People used to think that more population was bad for growth. In this view, people are stomachs--they eat, leaving less for everyone else. But once we realize the importance of ideas in the economy, people become brains--they innovate, creating more for everyone else....
In the 20th century, two world wars diverted the energy of two generations from production to destruction. When the horrors ended, the world was left hobbled and split. Communism isolated much of the world, reducing trade in goods and ideas--to everyone's detriment. World poverty meant that the U.S. and a few other countries shouldered the burdens of advancing knowledge nearly alone.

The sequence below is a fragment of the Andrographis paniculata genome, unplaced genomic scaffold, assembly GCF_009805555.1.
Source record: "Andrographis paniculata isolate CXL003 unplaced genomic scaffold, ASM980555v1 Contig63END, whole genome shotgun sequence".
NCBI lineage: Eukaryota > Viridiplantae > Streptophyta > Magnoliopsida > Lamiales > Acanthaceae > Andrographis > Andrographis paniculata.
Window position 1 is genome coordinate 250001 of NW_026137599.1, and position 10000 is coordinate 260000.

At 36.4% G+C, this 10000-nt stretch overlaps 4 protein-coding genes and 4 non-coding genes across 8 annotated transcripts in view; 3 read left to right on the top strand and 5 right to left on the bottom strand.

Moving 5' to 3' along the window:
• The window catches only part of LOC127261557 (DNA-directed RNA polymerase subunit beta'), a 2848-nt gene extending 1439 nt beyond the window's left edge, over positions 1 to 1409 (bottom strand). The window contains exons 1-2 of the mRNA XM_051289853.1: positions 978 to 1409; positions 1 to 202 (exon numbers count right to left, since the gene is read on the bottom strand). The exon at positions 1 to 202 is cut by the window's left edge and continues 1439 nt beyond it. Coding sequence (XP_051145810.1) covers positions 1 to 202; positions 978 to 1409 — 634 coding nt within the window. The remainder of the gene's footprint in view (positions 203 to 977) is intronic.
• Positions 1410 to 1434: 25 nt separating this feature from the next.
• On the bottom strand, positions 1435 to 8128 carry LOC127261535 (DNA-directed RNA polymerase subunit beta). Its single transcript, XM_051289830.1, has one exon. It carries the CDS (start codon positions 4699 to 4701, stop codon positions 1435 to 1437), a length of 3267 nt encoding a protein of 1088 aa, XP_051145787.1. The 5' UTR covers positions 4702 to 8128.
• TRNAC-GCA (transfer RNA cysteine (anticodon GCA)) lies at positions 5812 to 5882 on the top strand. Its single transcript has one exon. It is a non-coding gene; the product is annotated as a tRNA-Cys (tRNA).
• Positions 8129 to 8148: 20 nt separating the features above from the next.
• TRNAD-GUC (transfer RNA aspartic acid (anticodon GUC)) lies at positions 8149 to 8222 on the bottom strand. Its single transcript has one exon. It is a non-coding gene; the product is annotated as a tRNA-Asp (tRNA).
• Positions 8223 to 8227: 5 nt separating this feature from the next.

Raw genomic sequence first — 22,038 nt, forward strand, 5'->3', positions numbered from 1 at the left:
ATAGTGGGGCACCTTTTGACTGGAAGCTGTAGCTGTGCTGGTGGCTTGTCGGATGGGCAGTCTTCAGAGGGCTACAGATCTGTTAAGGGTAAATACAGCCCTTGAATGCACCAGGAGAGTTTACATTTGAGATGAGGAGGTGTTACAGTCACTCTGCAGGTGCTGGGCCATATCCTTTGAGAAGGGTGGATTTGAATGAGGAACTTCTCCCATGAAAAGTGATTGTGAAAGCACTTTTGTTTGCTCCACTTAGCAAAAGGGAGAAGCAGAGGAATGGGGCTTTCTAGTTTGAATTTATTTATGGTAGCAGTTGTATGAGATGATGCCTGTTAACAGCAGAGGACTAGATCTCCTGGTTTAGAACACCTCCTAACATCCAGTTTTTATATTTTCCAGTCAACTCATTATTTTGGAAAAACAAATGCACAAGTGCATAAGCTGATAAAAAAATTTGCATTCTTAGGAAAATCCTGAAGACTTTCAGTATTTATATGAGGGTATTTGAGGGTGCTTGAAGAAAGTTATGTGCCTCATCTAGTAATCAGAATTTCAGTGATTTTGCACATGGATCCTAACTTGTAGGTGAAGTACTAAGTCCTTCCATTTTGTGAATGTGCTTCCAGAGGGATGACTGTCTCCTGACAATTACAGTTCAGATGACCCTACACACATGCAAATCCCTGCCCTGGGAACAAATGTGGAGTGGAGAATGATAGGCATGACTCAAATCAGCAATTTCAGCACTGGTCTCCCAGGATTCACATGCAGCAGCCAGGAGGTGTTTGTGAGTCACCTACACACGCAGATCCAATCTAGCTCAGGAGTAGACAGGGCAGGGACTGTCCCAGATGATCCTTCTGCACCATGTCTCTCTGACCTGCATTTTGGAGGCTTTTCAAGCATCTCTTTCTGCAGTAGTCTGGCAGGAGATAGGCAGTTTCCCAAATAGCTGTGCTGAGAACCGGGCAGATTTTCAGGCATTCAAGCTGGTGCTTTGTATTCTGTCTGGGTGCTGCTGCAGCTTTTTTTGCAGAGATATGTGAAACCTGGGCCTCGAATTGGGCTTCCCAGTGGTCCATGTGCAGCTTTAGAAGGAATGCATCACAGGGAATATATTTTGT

The battles of the 20th century were not fought in vain. Trade, development and the free flow of people and ideas are uniting all of humanity, maximizing the incentives and the means to produce new ideas. This gives us reason to be highly optimistic about the future.
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